Make a list of what you’re grateful for!
Recite your gratitude list before you fall asleep at night!
We’ve all read the advice on practising gratitude but let’s face it – when we’re under severe stress, being grateful is the last thing we feel like doing. But this isn’t some “woohoo” practise. There are some physiological reasons why being grateful can make us healthier and happier…two attributes we certainly all want to channel in the rest of 2021 and beyond.
Here’s why reflecting on your year and showing some appreciation, no matter how bad it’s been, can be incredibly valuable for your physical and emotional wellbeing:
- It improves relationships
It’s not just about yourself. Expressing gratitude to your partner or your kids, for all the little things they do, can do wonders for your relationships too. Try saying “thanks for checking in on me” when a friend texts to ask how you are, or “thanks for keeping your room so neat” when your 6-year-old tries to make his bed. These little boosts of love and appreciation will revolve around your household (and the world) and make everybody that little bit happier.
- Fewer visits to the doctor
Two psychologists, Dr. Robert A. Emmons of the University of California and Dr. Michael E. McCullough of the University of Miami asked a group of people over a period of ten weeks to record things they were grateful for. They asked a second group to record things that had displeased them and a third group to simply record things that had affected them (both negative and positive). They found that those who wrote about gratitude experienced fewer visits to their doctor, compared to those who listed things that had made them unhappy. This sort of thing will clearly have a knock-on effect on your medical aid, as you will keep your day-to-day medical expenses lower, which will save you money in the long run too. Some companies like Fedhealth offer access to day-to-day benefits that you only pay for once you use them, which helps reduce your monthly contributions.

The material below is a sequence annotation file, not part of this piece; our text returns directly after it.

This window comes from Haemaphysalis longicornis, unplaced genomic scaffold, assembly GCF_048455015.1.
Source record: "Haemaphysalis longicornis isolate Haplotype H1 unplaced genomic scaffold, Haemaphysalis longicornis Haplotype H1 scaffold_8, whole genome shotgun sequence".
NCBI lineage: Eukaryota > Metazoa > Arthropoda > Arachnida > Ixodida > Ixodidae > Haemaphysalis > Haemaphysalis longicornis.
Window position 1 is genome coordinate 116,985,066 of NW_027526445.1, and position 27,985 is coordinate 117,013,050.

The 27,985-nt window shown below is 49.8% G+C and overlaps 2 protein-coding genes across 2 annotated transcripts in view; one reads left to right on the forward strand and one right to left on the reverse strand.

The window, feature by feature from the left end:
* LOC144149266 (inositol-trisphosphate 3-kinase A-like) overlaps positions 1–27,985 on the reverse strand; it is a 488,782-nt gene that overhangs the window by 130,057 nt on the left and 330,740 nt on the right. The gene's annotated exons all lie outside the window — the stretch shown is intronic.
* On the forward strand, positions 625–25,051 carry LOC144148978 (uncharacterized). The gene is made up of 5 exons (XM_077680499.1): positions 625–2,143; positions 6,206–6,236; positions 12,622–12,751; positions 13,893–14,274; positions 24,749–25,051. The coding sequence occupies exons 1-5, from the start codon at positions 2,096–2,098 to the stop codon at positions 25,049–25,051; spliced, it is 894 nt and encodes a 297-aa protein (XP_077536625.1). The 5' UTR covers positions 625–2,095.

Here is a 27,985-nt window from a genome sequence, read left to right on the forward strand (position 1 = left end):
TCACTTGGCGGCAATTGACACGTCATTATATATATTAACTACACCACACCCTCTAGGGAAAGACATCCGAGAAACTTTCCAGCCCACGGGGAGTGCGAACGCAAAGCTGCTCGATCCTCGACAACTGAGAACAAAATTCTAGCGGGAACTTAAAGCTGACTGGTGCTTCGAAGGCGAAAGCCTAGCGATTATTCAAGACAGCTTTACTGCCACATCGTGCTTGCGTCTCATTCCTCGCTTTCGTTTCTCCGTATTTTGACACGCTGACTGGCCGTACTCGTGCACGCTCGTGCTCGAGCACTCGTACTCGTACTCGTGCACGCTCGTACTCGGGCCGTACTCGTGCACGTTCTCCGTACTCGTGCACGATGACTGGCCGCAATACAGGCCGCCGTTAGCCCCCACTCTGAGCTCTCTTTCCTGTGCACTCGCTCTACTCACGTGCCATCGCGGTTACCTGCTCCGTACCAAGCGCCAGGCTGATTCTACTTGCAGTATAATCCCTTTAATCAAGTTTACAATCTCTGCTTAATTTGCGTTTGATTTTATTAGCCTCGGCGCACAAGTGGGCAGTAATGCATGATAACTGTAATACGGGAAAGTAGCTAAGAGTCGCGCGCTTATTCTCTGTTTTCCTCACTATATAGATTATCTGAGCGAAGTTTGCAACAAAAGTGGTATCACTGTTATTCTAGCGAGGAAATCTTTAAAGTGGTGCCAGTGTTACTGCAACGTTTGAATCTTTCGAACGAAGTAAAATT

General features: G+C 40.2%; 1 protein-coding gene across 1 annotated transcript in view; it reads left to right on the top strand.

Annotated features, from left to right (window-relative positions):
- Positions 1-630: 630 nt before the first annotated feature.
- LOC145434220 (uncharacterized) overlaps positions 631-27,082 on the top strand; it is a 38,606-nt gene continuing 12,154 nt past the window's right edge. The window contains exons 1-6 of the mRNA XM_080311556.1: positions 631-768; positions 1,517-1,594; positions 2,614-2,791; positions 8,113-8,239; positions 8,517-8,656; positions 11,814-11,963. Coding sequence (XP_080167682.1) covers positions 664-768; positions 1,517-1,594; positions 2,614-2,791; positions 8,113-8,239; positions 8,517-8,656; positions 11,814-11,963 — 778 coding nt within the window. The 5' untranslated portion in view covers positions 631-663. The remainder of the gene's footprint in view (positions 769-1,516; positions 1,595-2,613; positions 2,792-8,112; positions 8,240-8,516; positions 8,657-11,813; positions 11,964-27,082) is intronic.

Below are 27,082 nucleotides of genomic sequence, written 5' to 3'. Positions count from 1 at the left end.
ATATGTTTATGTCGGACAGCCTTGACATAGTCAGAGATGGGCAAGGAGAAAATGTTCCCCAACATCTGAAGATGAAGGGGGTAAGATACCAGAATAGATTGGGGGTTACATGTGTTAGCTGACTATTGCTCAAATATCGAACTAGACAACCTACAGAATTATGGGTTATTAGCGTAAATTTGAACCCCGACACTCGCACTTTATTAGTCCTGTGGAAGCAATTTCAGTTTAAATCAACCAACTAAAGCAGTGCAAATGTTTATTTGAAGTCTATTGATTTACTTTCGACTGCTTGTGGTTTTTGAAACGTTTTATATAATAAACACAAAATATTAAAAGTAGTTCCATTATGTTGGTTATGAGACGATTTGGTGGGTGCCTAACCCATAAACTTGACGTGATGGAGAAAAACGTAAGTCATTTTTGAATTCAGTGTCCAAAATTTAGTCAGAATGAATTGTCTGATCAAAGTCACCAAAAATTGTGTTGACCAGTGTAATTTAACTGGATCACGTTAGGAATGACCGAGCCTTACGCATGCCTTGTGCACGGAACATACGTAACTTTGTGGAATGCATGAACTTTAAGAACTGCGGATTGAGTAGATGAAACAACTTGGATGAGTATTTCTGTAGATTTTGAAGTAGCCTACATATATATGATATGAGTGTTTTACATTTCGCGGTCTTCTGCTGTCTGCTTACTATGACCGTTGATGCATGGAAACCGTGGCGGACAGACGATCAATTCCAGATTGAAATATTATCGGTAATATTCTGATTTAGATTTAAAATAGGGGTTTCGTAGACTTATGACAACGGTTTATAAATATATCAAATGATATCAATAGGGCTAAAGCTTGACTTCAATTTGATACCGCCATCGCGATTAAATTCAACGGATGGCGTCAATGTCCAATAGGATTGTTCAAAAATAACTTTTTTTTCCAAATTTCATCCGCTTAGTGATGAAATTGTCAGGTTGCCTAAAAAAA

- We’re more productive at work
We all know that a simple “thank you” for a job well done makes us more motivated to produce better work. So why don’t we express gratitude at work more often? The excuse that we’re too busy is simply not enough. Researchers at the Wharton School at the University of Pennsylvania placed fund-raisers into two groups. The first group made phone calls to solicit donations in the same way they always had. The second group were given a motivational talk from the organisation director, who told the fund-raisers she was grateful for their efforts. After this, the second group who heard her message of gratitude made 50% more fundraising calls than those who didn’t. Makes sense doesn’t it?
- You’ll sleep better
A 2011 study published in Applied Psychology stated that people who spend 15 minutes jotting down a few grateful sentiments before bed, slept better and longer than those who didn’t. Why? Well, scientists say that these positive thoughts before you go to sleep can help calm the nervous system, leading to better quality sleep overall.
It’s clear that gratitude has multiple benefits when it comes to both our bodies and our minds, so it makes sense to weave a little more into our lives: whether this is expressing it in person to the people around you, or writing down grateful thoughts on a regular basis. Try it and see what happens – it can’t hurt!